Dairy products based on Perfect Day’s proteins are not only animal-free — not a single cow is needed in the production process — but also much more sustainable compared to cow’s milk-based dairy products. Wholly omitting cows from the production chain not only ensures that less energy and water are consumed, but also that fewer greenhouse gases are emitted. Additionally, a lot less land has to be occupied, for grazing cows are no longer needed.
This last point is particularly interesting from an urban perspective, since it would mean that one of the largest barriers to agricultural production taking place in cities — that is, the lack of space — would by and large become obsolete. If dairy products could be produced using laboratory techniques like those used by Perfect Day, this might as well be done in suitable locations in cities such as vertical farms or rooftops. GrowX is an excellent example of what agricultural production in cities could look like in the future, introducing the first vertical farm in Amsterdam in a converted office building on the edge of the city.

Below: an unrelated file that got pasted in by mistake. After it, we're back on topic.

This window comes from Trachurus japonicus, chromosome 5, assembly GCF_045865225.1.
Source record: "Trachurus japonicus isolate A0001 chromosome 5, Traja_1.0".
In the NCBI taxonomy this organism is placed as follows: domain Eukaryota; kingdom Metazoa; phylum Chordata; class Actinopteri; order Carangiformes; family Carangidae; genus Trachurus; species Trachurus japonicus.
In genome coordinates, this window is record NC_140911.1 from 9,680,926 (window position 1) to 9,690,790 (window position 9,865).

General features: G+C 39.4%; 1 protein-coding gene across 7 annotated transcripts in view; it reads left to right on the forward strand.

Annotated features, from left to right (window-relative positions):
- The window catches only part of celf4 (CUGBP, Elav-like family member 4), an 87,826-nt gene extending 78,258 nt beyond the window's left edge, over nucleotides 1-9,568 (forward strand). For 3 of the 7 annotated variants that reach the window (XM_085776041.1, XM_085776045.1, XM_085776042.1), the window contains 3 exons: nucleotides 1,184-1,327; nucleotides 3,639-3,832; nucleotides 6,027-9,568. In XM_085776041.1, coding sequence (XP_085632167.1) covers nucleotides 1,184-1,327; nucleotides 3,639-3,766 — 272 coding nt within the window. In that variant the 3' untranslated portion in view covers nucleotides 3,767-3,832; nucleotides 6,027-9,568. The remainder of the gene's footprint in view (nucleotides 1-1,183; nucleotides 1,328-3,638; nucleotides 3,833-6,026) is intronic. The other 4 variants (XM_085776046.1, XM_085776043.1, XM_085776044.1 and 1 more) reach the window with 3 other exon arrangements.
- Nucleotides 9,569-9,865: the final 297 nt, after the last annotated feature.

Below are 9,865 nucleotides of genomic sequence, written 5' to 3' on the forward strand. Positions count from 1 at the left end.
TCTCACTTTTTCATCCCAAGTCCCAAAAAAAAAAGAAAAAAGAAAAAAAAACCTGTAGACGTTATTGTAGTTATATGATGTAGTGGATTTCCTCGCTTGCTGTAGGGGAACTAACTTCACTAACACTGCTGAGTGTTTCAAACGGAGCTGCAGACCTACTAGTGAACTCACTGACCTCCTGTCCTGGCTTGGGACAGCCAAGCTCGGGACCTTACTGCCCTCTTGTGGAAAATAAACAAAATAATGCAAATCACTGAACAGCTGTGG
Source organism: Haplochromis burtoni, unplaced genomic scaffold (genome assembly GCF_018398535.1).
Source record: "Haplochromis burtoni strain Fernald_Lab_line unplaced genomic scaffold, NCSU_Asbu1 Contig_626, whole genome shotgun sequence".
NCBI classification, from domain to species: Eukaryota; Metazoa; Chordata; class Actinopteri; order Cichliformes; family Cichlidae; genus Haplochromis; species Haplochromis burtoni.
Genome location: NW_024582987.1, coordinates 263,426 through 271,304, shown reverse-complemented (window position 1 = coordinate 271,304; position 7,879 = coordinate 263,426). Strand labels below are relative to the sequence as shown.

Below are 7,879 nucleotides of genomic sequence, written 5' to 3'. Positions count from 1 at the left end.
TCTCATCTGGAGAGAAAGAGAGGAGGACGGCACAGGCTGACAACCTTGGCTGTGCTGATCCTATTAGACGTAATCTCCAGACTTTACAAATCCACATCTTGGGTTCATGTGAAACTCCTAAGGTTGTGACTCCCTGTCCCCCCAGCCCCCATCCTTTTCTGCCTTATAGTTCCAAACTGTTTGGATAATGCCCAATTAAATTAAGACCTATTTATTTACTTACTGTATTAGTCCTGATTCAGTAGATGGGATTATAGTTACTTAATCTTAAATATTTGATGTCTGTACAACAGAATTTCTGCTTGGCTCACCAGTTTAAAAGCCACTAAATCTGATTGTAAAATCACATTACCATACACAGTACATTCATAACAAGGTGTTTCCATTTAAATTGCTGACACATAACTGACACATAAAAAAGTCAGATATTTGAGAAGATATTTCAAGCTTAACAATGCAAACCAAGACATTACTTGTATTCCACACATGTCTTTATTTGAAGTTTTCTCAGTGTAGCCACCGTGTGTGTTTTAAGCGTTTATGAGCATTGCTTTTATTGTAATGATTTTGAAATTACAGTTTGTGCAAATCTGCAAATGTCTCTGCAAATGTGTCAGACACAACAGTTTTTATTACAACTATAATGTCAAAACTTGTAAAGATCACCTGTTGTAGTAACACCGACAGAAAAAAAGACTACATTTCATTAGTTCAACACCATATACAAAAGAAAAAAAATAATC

All in all, Perfect Day’s dairy products fit in well with other animal-free product launches like that of US-based Just Scramble and Dutch Vegetarische Slager, which aim to replace traditional eggs and meat with man-made alternatives. Will the future of animal products be animal-free, or man-made alternatives primarily function as complements to traditional, animal-based products?